— Exit Betty • Grace Livingston Hill

... right-down hearty Christian minister, of savory conversation," who came to see him in his tent, breakfasted with him, and joined him in prayer. Being somewhat better, he one day thought to recreate himself with the apostolic occupation of fishing. The sport was poor; the fish bit slowly; and as he lay in his boat, still languid with his malady, he had leisure to reflect on the contrasted works of Providence and man,—the bright lake basking amid its mountains, a dream of wilderness beauty, and the swarms of harsh ...
— Montcalm and Wolfe • Francis Parkman

... more and she swept between them; but beside her went the black, leap for leap with the bay. Then Aymer saw the trouble—the bit had broken in the bar, tearing the mouth badly, and from each cheek-strap dangled a useless half, which striking the frightened mare on the muzzle kept driving her ...
— Beatrix of Clare • John Reed Scott

... down a heap of stones at random from her apron, when she had finished making the larger islands, which lie between it and the mainland. At one end, the shoreward end, there is a tiny cove, and a bit of silver sand beach, with a green meadow beyond it, and a single great pine; but all the rest is rocks, rocks. At the farther end the rocks are piled high, like a castle wall, making a brave barrier against the Atlantic waves; and on top of this cairn rises the lighthouse, rugged and ...
— Composition-Rhetoric • Stratton D. Brooks

... unsuccessful, and they were now on their return. "God's will be done!" continued he, after his narrative, "and thankful shall we be to find ourselves at our cottages again, although twelve miles is a weary bit of road, and I have but a few halfpence left; but that will buy a bit of bread for the poor children, and we must do as we can. Good morning, and ...
— Olla Podrida • Frederick Marryat (AKA Captain Marryat)

... excursions were taken only every two or three years, and as it was never my habit to nibble at holidays by indulging in odd days or week- ends, my conscience was clear, especially as my Chairman and Directors cordially approved of my seeing a bit of the world, and readily granted the necessary leave of absence. As for Bailey, he always declared this Egyptian tour was the holiday of his life. To continue, we arrived in Cairo, via Trieste and Alexandria, on the 10th. There we were met by Mr. Harrison, the general manager of Messrs. ...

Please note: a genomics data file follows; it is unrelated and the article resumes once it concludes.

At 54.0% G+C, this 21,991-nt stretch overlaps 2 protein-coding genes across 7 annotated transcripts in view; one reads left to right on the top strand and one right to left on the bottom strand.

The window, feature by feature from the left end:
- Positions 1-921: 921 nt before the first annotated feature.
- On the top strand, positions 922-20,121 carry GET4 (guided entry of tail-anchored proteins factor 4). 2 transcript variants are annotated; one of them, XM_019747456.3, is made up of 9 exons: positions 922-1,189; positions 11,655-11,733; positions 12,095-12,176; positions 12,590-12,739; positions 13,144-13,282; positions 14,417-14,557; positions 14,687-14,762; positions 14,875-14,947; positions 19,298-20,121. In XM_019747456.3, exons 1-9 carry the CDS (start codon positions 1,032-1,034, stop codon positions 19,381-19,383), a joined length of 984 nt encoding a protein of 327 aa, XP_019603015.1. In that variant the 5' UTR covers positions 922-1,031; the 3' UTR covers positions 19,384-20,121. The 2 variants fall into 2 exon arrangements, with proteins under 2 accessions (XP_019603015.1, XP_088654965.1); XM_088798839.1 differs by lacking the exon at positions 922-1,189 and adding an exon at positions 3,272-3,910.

— Fifty Years of Railway Life in England, Scotland and Ireland • Joseph Tatlow

... lot,—parson did, and schoolmaster did; but I got tired of it, and now I'm too big to go to school. But I'm thinking of looking out for a bit of work.' ...
— Holiday Tales • Florence Wilford

... Grillroom after I left the tailor's," continued Geary, "and had supper downtown. Ah, you ought to have seen the steak they gave me! Just about as thick as it was wide. I gave the slavey a four-bit tip. Oh, it's just as well, you know, to keep in with them, if you go there often. I lunch there four ...
— Vandover and the Brute • Frank Norris

... Penitence and the crosses of the orders came an Ecce Homo and a bit of the 'true Cross' shaded by a canopy. The peasantry, who crowded into town—they do so no longer—knelt to kiss whatever was kissable, and dodged up and down the back streets to gain opportunities. Even the higher ranks were afoot; they ...
— To the Gold Coast for Gold - A Personal Narrative in Two Volumes.—Vol. I • Richard F. Burton

... Fouquet bit his lips, as Aramis would have done. "In that case," he said, "I may hope that, notwithstanding what has happened, our good understanding will remain undisturbed, and that you will kindly confer the favor upon me of believing ...
— The Vicomte de Bragelonne - Or Ten Years Later being the completion of "The Three - Musketeers" And "Twenty Years After" • Alexandre Dumas

... jest tie 'em up, or wrop 'em in a bit of canvas, they'd go straighter, and wouldn't scatter round so bad," remarked old Trull, who was not an ...
— Left on Labrador - or, The cruise of the Schooner-yacht 'Curlew.' as Recorded by 'Wash.' • Charles Asbury Stephens

... said Andrew contemptuously. "She always thocht the callant had a bee in her bonnet. She's gane daft aboot the bit weeds." ...
— Steve Young • George Manville Fenn

... the blessing of the thirsty," she replied; "and offer you in return a bit of bread from the city ovens, dipped in fresh butter from the ...
— Ben-Hur: A Tale of the Christ • Lew Wallace

... well; but I'll change it, anyway, with Captain Jack, the day. He is niver a bit afeard of any ...
— The Spy • James Fenimore Cooper

... a poor gentlewoman indeed, and I was just that very night to be turned into the wide world; for the daughter removed all the goods, and I had not so much as a lodging to go to, or a bit of bread to eat. But it seems some of the neighbours, who had known my circumstances, took so much compassion of me as to acquaint the lady in whose family I had been a week, as I mentioned above; and immediately she sent ...
— The Fortunes and Misfortunes of the Famous Moll Flanders &c. • Daniel Defoe

... "Wait a bit, sir," said Mr. Doll; "I shall leave the child here, and you can do as you like with it. It ain't mine, at all events. I say it lay in your parish; and if you don't look after it you may be the worse of it. The coroner's sure to try to ...
— Ginx's Baby • Edward Jenkins